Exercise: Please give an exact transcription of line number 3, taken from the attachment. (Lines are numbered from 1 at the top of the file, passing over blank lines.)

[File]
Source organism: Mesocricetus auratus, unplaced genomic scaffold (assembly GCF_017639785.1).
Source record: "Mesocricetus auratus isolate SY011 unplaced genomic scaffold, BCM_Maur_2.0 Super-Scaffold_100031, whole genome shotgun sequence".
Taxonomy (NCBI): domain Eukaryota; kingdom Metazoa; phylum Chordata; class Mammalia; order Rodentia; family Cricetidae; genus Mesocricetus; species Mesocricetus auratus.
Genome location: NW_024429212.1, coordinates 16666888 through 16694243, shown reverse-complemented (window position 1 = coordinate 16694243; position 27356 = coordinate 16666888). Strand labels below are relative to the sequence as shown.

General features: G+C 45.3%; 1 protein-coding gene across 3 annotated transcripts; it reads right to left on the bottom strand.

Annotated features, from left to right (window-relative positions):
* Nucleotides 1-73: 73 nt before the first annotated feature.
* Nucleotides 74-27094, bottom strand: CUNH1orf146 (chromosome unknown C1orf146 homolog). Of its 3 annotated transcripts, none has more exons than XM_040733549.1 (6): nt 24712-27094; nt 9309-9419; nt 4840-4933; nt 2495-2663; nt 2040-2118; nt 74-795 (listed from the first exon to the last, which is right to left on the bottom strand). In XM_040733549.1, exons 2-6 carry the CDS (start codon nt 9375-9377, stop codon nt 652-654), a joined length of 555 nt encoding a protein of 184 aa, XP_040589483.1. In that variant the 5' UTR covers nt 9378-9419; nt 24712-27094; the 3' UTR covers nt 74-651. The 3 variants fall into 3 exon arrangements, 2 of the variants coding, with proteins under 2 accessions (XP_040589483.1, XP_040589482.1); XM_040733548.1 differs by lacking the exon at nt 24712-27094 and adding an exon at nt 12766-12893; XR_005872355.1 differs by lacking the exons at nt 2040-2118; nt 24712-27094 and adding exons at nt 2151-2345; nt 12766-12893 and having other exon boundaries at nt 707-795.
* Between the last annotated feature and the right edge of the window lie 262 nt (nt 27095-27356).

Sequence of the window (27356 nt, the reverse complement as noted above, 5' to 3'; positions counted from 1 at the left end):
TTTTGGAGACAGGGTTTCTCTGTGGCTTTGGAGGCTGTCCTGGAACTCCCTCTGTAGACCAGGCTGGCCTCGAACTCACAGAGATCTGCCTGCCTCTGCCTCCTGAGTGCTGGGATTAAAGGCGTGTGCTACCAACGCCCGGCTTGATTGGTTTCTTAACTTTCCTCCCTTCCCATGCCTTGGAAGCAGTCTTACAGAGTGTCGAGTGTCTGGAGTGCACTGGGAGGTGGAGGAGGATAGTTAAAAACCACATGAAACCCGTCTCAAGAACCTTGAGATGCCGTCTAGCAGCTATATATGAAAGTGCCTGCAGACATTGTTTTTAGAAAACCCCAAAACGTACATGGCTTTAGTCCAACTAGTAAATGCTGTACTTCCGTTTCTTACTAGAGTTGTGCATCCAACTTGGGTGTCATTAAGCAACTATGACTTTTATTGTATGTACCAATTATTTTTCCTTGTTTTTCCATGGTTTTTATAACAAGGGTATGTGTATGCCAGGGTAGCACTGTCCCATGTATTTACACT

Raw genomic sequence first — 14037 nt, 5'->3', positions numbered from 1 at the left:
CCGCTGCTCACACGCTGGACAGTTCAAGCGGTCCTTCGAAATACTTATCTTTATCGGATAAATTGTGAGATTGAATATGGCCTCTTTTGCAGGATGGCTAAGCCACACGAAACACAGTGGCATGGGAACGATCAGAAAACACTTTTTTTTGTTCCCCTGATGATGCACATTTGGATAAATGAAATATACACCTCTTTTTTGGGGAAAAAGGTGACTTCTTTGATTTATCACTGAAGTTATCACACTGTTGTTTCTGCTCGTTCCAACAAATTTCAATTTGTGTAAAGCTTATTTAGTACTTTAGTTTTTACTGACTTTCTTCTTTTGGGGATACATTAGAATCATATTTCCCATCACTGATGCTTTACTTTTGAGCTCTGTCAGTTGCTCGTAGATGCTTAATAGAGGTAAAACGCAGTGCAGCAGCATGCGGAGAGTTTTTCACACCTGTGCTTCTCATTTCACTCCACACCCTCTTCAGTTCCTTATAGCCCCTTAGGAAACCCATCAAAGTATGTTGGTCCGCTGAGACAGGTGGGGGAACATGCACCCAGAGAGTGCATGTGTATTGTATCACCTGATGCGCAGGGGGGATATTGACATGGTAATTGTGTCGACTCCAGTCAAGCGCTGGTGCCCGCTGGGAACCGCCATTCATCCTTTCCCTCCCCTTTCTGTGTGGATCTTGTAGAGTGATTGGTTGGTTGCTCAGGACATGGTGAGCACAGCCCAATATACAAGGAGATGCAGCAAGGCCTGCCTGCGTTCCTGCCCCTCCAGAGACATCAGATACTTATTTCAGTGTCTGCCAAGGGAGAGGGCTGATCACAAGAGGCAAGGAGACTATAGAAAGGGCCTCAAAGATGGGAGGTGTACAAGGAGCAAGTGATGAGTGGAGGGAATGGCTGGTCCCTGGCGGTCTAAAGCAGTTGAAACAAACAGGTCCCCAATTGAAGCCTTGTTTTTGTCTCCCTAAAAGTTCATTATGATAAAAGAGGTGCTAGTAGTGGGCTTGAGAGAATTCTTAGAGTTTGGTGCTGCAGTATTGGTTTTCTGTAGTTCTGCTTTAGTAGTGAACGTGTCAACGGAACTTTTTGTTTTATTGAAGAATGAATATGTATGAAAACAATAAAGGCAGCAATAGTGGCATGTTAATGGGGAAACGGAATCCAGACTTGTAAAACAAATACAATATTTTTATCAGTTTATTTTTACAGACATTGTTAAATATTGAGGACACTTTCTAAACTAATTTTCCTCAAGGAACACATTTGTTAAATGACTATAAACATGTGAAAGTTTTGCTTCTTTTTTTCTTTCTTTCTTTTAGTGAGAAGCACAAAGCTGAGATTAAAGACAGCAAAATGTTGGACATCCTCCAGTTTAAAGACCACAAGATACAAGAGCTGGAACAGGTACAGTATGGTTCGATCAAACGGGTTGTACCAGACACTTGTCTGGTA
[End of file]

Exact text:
Taxonomy (NCBI): domain Eukaryota; kingdom Metazoa; phylum Chordata; class Mammalia; order Rodentia; family Cricetidae; genus Mesocricetus; species Mesocricetus auratus.